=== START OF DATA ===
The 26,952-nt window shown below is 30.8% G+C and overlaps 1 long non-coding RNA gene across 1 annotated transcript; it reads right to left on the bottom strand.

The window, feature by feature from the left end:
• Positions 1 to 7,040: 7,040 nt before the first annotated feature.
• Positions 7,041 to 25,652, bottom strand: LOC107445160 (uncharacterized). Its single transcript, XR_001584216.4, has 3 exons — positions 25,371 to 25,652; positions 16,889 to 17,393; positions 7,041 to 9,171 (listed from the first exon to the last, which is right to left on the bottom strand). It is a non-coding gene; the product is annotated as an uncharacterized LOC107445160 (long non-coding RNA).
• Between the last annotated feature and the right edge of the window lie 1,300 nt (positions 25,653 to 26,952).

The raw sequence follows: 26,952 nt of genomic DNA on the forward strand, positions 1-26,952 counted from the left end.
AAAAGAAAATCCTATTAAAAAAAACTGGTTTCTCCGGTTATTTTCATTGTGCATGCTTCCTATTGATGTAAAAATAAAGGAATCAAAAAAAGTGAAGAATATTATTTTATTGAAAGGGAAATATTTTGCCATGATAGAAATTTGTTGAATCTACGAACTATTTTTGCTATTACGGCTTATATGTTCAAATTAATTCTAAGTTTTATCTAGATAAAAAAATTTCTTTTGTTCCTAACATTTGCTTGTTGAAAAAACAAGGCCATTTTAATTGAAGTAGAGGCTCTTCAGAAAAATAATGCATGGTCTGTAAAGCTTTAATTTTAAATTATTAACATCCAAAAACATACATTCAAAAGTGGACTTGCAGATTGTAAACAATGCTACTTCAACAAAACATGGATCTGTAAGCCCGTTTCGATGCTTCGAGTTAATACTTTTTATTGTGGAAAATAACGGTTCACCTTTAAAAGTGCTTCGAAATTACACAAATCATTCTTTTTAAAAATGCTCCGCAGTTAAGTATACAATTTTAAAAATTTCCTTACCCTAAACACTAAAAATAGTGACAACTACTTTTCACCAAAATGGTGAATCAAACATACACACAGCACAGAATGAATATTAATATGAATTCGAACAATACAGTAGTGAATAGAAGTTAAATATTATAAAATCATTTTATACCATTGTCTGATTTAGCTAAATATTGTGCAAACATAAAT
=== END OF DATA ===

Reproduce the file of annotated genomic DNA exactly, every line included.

The 26,952-nt window shown below is 30.8% G+C and overlaps 1 long non-coding RNA gene across 1 annotated transcript; it reads right to left on the bottom strand.

The window, feature by feature from the left end:
• Positions 1 to 7,040: 7,040 nt before the first annotated feature.
• Positions 7,041 to 25,652, bottom strand: LOC107445160 (uncharacterized). Its single transcript, XR_001584216.4, has 3 exons — positions 25,371 to 25,652; positions 16,889 to 17,393; positions 7,041 to 9,171 (listed from the first exon to the last, which is right to left on the bottom strand). It is a non-coding gene; the product is annotated as an uncharacterized LOC107445160 (long non-coding RNA).
• Between the last annotated feature and the right edge of the window lie 1,300 nt (positions 25,653 to 26,952).

The raw sequence follows: 26,952 nt of genomic DNA on the forward strand, positions 1-26,952 counted from the left end.
AAAAGAAAATCCTATTAAAAAAAACTGGTTTCTCCGGTTATTTTCATTGTGCATGCTTCCTATTGATGTAAAAATAAAGGAATCAAAAAAAGTGAAGAATATTATTTTATTGAAAGGGAAATATTTTGCCATGATAGAAATTTGTTGAATCTACGAACTATTTTTGCTATTACGGCTTATATGTTCAAATTAATTCTAAGTTTTATCTAGATAAAAAAATTTCTTTTGTTCCTAACATTTGCTTGTTGAAAAAACAAGGCCATTTTAATTGAAGTAGAGGCTCTTCAGAAAAATAATGCATGGTCTGTAAAGCTTTAATTTTAAATTATTAACATCCAAAAACATACATTCAAAAGTGGACTTGCAGATTGTAAACAATGCTACTTCAACAAAACATGGATCTGTAAGCCCGTTTCGATGCTTCGAGTTAATACTTTTTATTGTGGAAAATAACGGTTCACCTTTAAAAGTGCTTCGAAATTACACAAATCATTCTTTTTAAAAATGCTCCGCAGTTAAGTATACAATTTTAAAAATTTCCTTACCCTAAACACTAAAAATAGTGACAACTACTTTTCACCAAAATGGTGAATCAAACATACACACAGCACAGAATGAATATTAATATGAATTCGAACAATACAGTAGTGAATAGAAGTTAAATATTATAAAATCATTTTATACCATTGTCTGATTTAGCTAAATATTGTGCAAACATAAAT